I always forget about Greenland. Maybe that would be a good place to live. No Lindsay Lohan, "tot-mom" or Newt.

    May 18, 2011 at 4:27 pm | Report abuse |
  5. Ted

    Now they will declare Santa Clause a Danish citizen and he will need a passport to enter the U.S. OR will he enter illegaly like almost everyone else.

    May 18, 2011 at 4:28 pm | Report abuse |
  6. Jazzzzzzzzzz

    Beautiful picture , Awwww

    May 18, 2011 at 4:28 pm | Report abuse |
  7. Bill

    On a separate piece of breaking news: Denmark itself was turned into rubbles within minutes like any insignificant and useless nation would be for making claim like this.

    May 18, 2011 at 4:31 pm | Report abuse |
  8. Jeff

    no, Santa is Norse and goes by his other name of Odin

    May 18, 2011 at 4:34 pm | Report abuse |
    • yeah

      thor was awesome

      May 18, 2011 at 5:06 pm | Report abuse |
  9. TC364

    "Yo Ding bats" Santa is from Turkey.. before posting get the history 🙂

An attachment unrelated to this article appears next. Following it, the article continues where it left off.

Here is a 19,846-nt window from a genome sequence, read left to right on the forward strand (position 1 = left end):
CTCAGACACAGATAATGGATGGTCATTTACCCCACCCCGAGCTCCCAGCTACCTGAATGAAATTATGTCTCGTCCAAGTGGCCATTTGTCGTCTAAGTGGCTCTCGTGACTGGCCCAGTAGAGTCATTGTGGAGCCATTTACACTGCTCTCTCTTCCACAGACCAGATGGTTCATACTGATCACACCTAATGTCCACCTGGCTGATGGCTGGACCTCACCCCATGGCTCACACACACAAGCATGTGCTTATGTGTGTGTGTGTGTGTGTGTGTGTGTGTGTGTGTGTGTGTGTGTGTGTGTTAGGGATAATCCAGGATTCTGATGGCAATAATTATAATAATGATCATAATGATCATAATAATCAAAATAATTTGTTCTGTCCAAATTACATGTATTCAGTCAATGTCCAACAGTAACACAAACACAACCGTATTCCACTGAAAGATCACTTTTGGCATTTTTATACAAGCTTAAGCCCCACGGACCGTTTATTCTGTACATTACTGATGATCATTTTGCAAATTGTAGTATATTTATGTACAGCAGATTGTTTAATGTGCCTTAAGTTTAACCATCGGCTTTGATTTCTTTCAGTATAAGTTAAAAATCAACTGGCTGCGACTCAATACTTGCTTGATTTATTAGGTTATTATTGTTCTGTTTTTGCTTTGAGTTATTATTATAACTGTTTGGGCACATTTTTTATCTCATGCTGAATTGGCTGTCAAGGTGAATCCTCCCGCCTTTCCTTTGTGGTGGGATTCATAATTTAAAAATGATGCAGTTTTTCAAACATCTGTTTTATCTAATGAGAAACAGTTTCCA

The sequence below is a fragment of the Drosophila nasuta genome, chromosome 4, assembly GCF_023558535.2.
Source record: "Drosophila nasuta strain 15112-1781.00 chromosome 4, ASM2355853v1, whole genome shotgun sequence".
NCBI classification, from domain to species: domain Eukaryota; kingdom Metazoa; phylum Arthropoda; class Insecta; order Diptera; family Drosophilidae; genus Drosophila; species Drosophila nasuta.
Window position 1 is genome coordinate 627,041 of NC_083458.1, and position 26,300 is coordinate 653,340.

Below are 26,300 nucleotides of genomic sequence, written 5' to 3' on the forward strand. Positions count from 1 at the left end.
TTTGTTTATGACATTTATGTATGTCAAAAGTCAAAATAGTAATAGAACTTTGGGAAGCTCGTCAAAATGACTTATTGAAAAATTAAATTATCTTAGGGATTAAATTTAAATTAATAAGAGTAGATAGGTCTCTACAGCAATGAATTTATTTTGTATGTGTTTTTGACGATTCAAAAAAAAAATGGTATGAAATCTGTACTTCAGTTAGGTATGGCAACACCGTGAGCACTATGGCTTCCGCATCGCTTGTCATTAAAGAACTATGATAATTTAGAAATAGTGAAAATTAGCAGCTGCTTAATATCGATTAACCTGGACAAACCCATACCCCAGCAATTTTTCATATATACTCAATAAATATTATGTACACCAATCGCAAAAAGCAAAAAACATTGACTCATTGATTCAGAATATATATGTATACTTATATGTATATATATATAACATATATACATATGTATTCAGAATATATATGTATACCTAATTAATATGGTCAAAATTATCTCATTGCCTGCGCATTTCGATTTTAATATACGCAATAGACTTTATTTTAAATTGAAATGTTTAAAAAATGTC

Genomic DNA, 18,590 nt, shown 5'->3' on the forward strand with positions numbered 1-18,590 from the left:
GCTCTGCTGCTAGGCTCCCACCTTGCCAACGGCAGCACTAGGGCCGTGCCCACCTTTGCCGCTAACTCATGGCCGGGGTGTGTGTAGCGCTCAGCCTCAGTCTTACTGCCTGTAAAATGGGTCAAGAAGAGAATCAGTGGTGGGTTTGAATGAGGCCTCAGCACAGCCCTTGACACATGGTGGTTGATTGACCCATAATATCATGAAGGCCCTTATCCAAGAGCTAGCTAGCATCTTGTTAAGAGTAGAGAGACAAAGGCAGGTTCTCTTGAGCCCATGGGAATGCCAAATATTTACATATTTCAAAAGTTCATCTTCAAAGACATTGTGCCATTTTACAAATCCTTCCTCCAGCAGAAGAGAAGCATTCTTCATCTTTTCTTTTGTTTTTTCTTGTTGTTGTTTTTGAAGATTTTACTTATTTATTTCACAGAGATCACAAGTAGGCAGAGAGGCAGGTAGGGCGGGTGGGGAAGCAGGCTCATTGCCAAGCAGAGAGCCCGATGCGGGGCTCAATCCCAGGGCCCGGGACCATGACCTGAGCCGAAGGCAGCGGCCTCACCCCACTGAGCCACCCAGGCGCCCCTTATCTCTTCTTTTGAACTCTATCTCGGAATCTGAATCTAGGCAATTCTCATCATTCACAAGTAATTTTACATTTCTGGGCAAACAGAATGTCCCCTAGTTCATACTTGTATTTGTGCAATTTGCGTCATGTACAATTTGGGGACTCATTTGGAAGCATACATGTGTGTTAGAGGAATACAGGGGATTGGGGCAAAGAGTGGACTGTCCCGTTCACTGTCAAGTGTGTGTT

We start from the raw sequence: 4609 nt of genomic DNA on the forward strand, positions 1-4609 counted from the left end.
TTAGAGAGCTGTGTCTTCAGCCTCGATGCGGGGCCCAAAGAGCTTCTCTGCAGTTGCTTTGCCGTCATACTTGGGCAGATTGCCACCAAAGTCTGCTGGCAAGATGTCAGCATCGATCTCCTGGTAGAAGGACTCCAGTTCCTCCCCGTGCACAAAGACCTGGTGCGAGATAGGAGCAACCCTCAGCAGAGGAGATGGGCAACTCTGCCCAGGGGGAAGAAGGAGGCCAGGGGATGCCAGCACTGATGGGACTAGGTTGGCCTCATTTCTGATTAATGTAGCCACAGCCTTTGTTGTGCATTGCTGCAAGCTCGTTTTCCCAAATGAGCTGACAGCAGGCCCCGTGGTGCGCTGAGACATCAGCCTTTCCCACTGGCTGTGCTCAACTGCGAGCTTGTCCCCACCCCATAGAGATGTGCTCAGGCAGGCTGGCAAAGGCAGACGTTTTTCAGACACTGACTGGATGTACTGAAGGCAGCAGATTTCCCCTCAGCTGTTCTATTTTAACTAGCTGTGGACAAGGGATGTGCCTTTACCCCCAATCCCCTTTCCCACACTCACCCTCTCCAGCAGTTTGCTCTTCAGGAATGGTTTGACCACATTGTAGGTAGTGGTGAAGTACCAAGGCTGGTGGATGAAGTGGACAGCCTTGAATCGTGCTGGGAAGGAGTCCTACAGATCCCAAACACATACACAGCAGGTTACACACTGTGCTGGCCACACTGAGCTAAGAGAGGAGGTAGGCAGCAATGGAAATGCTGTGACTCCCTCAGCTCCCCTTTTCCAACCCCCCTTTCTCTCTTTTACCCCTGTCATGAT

May 18, 2011 at 4:41 pm | Report abuse |
  10. Amstrup

    I hold great respect for the danes.

    May 18, 2011 at 4:44 pm | Report abuse |
  11. Blarneystoned

    Thats fine............. when it all melts and floods everyone out we know who to sue for damages!!!!

    May 18, 2011 at 4:47 pm | Report abuse |
  12. Steve

    Can someone explain why, just now, someone NEEDS to OWN the north pole?

    May 18, 2011 at 4:47 pm | Report abuse |
    • Doomguy

      Undersea drilling and mining are possible in the 21st century. By the way, welcome to the future.

      May 18, 2011 at 5:13 pm | Report abuse |
  13. JJ

    Not a bad move by the Danes, especially when you consider there are supposedly 90 billion barrels of oil in the arctic shelf. Somehow, I doubt that they will be allowed to simply annex all of that valuable land.

    May 18, 2011 at 4:52 pm | Report abuse |
  14. Gonzoaster11

    What does it matter? The North Pole isn't an actual landmass, but just a giant block of ice, meaning it'll just be gone a couple decades down the way anyway.

    May 18, 2011 at 4:53 pm | Report abuse |
  15. Samantha

    The only bad thing I can see coming out of anyone making a claim on that area is restricting climate research that many countries do there. It would suck if important environmental research is suddenly hampered by paperwork and/or legal issues entering the area. There must be some reason they want it though. Hmm.

    May 18, 2011 at 5:18 pm | Report abuse |